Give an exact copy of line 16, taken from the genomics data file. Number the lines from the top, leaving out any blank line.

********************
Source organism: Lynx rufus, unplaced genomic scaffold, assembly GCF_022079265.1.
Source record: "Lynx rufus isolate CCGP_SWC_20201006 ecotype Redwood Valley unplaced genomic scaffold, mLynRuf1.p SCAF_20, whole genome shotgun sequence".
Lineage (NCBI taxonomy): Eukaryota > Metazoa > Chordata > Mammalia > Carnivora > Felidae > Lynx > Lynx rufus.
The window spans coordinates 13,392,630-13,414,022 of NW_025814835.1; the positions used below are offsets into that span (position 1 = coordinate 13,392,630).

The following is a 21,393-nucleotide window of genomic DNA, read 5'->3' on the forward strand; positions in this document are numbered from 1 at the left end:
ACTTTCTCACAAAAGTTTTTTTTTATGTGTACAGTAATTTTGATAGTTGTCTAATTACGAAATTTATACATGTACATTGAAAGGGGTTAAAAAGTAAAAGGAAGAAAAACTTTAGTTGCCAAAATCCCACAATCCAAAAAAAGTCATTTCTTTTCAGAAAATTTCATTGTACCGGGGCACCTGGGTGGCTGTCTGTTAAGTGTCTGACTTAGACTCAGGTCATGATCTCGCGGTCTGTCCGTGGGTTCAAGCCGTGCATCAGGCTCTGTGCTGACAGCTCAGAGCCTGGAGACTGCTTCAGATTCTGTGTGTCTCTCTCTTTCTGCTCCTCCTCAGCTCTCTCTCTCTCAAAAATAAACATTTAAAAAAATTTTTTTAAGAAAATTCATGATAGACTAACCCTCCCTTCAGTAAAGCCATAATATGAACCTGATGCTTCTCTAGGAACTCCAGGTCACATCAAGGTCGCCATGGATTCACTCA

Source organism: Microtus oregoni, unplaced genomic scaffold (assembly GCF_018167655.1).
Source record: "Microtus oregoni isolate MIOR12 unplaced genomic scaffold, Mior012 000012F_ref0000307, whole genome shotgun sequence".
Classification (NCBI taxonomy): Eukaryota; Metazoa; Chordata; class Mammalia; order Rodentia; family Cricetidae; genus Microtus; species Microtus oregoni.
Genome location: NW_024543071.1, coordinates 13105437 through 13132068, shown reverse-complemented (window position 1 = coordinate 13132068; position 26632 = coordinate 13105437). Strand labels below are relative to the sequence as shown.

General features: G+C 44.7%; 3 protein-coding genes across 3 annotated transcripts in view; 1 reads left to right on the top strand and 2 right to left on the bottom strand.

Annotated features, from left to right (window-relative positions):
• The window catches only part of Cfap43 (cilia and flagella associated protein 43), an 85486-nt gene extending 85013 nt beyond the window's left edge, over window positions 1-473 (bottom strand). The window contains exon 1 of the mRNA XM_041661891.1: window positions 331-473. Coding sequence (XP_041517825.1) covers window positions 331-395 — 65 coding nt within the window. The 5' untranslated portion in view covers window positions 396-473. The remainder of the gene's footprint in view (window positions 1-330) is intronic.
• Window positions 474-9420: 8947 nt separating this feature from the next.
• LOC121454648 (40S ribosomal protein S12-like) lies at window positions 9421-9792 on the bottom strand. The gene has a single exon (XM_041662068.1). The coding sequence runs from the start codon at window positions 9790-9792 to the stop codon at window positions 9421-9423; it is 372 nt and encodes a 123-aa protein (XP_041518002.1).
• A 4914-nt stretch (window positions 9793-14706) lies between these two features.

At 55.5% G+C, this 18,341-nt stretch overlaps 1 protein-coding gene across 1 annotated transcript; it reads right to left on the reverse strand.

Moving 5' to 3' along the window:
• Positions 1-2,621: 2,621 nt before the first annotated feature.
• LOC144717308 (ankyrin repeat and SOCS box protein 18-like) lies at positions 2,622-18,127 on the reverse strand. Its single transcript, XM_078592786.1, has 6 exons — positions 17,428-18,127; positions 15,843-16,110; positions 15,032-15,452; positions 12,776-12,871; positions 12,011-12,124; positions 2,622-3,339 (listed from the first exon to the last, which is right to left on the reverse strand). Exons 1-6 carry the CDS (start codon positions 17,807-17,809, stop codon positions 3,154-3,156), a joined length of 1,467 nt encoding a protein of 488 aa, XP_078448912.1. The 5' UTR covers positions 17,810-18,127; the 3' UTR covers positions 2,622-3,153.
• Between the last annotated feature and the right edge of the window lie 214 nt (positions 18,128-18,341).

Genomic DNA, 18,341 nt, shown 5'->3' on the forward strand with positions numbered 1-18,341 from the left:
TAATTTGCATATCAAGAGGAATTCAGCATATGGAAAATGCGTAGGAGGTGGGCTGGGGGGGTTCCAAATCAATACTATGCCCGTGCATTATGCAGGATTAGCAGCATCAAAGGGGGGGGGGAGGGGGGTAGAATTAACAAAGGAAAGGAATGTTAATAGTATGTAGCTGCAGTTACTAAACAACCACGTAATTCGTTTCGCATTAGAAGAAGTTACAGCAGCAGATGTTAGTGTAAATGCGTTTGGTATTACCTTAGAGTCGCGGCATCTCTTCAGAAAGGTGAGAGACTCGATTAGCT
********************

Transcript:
• A 4914-nt stretch (window positions 9793-14706) lies between these two features.